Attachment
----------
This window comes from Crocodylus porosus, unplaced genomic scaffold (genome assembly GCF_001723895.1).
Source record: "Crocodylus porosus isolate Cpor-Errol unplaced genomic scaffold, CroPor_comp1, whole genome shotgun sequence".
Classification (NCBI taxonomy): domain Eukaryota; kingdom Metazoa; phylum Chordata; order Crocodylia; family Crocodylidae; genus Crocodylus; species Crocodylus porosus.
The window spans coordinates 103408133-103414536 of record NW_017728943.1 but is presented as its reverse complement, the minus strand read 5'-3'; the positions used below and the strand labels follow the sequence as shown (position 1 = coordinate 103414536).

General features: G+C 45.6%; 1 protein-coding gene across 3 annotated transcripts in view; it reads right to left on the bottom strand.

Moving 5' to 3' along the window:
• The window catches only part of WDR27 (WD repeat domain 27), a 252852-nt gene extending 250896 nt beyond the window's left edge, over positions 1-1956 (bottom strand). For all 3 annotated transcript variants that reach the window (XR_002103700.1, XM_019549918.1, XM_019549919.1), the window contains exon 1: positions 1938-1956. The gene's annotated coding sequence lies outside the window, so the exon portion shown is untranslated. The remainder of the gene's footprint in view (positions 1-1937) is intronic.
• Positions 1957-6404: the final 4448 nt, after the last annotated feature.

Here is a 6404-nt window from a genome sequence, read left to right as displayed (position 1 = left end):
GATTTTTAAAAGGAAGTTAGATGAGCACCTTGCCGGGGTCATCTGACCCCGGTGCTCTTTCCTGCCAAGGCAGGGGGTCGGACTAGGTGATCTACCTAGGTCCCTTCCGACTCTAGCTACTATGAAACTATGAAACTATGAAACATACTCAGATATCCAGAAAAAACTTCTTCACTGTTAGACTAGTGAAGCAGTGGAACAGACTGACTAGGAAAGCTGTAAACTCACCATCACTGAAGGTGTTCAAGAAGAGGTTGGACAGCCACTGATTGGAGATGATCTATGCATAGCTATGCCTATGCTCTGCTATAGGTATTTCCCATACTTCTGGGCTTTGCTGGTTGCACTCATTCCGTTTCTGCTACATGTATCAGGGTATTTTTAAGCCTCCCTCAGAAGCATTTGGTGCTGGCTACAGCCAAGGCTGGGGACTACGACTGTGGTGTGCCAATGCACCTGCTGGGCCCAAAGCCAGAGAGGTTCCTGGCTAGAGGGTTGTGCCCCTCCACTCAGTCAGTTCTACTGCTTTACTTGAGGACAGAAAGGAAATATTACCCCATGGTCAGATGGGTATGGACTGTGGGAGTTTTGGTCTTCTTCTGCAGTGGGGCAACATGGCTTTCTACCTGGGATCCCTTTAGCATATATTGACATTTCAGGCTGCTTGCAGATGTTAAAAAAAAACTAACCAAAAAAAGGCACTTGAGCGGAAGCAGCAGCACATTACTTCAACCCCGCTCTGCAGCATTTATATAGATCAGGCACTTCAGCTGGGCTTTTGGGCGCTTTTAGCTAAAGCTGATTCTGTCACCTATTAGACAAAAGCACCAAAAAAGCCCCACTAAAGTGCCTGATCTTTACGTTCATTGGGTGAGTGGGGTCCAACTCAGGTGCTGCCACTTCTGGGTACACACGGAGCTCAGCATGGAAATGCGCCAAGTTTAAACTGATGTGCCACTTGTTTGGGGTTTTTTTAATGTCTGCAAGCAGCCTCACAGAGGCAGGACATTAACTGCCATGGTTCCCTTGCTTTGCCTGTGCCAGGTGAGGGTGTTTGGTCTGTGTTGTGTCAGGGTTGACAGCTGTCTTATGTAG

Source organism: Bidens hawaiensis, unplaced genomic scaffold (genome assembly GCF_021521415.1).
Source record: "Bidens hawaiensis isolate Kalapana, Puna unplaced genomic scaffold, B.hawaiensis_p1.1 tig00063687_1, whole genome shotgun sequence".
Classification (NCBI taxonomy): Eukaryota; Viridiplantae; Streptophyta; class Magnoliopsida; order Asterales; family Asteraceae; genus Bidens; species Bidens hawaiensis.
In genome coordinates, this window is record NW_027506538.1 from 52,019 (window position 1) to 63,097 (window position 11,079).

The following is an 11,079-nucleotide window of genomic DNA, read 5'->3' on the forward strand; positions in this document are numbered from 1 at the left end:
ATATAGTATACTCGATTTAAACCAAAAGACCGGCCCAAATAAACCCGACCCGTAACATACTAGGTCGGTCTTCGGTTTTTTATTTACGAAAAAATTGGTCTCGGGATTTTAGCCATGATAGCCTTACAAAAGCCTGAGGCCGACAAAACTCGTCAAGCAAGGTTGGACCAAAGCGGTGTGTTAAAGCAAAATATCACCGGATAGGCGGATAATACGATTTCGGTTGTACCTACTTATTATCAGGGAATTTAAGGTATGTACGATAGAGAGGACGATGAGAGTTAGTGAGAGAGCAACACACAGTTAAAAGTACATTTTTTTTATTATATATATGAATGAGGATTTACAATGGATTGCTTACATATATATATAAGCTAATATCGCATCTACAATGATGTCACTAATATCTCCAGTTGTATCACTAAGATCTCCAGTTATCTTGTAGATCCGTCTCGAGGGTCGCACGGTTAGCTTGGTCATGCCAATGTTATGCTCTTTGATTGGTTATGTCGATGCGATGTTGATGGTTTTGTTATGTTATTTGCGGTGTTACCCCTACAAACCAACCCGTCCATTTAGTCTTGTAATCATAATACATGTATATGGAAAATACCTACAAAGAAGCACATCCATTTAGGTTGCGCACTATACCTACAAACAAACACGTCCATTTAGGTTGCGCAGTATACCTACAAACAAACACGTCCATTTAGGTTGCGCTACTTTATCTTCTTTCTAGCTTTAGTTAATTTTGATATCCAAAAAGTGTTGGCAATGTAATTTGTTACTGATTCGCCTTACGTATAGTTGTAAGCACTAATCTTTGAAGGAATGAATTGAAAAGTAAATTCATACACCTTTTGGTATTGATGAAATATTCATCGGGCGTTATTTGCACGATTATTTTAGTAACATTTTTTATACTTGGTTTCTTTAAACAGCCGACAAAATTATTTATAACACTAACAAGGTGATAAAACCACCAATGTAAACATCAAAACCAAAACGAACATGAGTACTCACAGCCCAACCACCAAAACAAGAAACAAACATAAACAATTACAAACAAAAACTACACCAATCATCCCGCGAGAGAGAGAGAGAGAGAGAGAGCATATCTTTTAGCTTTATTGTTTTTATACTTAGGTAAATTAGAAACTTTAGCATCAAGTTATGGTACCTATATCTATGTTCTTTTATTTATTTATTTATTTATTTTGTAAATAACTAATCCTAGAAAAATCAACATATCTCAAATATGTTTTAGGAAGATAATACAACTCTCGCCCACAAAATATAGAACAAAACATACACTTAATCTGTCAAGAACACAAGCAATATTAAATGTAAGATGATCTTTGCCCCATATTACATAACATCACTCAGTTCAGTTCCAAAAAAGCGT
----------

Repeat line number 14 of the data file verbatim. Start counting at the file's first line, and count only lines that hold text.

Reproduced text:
In genome coordinates, this window is record NW_027506538.1 from 52,019 (window position 1) to 63,097 (window position 11,079).